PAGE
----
Battle over genetically modified foods in Oregon
Organic farmers try to push genetically engineered sugar beet giant out of 2 Oregon counties
Associated Press
2014-05-18 03:01 AM

ASHLAND, Oregon (AP) -- Voters in two small Oregon counties are deciding whether to ban genetically modified crops from being grown.

Organic farmers in Jackson County near the California border were trying to work out a system to make sure genetically engineered sugar beet seed grown by the Swiss company Syngenta did not cross-pollinate with organic crops grown nearby.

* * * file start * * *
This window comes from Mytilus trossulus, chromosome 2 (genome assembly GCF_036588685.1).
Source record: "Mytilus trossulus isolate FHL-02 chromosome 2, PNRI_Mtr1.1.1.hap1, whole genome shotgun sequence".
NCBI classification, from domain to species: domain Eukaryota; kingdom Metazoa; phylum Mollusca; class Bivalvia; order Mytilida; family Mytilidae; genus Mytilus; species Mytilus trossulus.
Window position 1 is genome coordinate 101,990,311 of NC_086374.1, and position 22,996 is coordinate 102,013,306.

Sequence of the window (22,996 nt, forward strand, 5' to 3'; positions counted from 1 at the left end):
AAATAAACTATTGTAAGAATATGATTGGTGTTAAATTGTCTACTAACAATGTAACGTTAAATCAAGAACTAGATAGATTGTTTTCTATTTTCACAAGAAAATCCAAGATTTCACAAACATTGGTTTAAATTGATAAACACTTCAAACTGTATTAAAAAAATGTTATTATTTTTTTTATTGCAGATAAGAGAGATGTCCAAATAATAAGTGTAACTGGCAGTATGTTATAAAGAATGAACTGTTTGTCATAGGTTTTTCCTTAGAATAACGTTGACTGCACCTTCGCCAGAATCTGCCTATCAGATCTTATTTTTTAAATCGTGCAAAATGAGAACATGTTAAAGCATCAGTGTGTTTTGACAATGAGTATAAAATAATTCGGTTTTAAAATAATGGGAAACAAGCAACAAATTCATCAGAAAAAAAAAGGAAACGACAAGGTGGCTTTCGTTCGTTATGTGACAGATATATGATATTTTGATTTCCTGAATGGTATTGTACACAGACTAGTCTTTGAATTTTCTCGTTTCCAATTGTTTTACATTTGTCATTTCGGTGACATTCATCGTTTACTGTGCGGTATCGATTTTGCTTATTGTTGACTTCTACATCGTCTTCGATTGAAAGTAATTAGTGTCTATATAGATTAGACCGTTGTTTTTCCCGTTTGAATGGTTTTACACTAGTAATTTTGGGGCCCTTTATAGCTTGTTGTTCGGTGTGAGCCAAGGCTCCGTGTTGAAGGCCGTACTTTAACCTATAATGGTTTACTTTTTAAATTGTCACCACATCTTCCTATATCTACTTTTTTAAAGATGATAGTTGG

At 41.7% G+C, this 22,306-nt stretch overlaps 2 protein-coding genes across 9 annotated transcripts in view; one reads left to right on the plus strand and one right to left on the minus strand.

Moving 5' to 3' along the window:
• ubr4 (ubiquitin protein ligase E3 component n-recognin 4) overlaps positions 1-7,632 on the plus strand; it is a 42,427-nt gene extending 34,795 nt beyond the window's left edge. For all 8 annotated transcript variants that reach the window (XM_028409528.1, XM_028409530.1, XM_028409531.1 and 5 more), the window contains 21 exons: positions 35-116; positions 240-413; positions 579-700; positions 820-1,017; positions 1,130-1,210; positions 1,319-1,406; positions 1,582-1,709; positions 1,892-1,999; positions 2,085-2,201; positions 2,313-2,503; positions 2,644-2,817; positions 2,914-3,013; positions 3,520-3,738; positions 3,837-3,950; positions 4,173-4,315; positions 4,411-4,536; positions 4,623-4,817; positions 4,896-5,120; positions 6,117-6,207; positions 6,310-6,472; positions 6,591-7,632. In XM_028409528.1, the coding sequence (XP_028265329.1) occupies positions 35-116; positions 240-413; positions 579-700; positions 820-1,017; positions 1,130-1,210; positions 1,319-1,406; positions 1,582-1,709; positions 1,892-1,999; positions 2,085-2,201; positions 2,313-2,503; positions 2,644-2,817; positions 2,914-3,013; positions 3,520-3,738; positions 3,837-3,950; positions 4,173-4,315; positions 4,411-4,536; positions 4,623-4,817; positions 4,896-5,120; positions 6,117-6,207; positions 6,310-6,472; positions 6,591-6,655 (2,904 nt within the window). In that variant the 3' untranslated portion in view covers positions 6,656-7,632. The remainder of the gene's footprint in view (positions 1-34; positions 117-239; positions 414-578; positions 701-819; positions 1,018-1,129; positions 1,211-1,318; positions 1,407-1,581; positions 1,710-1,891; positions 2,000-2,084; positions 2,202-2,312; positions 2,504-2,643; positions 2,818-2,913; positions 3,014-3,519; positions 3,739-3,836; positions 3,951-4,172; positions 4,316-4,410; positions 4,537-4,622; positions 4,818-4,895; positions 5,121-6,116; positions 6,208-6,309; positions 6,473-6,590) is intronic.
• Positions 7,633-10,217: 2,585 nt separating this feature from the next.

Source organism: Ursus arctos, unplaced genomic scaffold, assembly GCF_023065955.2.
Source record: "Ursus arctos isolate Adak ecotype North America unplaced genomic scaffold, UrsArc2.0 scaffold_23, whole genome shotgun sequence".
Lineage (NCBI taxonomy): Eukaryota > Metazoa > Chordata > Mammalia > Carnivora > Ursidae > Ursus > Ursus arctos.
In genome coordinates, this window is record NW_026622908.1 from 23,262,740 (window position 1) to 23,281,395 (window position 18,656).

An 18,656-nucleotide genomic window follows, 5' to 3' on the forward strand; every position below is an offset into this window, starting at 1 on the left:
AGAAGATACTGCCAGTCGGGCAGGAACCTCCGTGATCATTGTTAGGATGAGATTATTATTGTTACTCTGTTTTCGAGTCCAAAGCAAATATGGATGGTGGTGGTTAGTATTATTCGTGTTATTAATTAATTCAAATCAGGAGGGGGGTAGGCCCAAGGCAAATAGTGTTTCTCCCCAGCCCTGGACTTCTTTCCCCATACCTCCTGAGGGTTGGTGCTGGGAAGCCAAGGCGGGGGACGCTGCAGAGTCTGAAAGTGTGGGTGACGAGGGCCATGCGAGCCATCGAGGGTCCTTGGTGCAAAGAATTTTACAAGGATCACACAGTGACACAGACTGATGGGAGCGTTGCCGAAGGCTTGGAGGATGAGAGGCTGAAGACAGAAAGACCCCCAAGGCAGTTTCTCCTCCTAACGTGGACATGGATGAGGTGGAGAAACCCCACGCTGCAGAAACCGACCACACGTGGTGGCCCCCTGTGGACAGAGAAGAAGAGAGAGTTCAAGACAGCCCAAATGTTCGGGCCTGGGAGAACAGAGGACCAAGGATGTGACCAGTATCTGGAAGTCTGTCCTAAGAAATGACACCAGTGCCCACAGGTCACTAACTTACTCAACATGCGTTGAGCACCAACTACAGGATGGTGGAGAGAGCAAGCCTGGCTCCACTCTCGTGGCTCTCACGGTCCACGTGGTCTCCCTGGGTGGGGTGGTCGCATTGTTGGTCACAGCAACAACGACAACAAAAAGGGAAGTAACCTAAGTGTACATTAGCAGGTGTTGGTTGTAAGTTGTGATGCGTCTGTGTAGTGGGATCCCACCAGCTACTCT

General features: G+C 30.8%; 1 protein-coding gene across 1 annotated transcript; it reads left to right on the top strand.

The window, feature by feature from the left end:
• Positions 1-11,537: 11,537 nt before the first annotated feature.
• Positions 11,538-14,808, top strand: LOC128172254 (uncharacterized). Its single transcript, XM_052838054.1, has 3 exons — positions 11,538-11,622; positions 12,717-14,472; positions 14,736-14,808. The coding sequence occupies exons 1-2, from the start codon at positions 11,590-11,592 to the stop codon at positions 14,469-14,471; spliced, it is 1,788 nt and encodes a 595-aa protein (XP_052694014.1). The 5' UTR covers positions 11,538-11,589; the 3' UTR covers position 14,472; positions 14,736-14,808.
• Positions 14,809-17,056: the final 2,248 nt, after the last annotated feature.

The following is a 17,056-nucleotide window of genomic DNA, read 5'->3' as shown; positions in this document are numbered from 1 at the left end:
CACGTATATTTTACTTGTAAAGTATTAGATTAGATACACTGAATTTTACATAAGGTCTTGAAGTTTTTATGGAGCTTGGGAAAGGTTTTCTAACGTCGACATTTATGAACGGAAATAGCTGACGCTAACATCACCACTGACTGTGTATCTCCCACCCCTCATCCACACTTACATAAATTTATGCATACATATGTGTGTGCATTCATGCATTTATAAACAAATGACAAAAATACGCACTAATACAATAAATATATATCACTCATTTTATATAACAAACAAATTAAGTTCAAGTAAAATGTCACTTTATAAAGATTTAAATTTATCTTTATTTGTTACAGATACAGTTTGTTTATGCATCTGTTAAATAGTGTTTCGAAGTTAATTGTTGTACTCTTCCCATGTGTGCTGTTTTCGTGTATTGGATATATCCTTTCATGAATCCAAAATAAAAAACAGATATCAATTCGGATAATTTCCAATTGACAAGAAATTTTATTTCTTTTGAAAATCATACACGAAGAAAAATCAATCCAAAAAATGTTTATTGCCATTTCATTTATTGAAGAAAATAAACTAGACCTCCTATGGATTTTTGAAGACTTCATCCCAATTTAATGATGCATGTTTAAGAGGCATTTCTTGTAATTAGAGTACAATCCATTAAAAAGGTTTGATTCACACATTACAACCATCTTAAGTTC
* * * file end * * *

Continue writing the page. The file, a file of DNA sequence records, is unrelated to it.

When talks broke down, the farmers decided to go to voters. Mail ballots will be counted Tuesday.

Despite millions spent by agribusinesses, opponents of genetically modified crops have scored some small victories. Counties in California, Hawaii and Washington state have enacted cultivation bans, and the Vermont legislature is requiring food containing GMOs be labeled for consumers.

An industry spokeswoman said the Oregon measures are an assault on farming.

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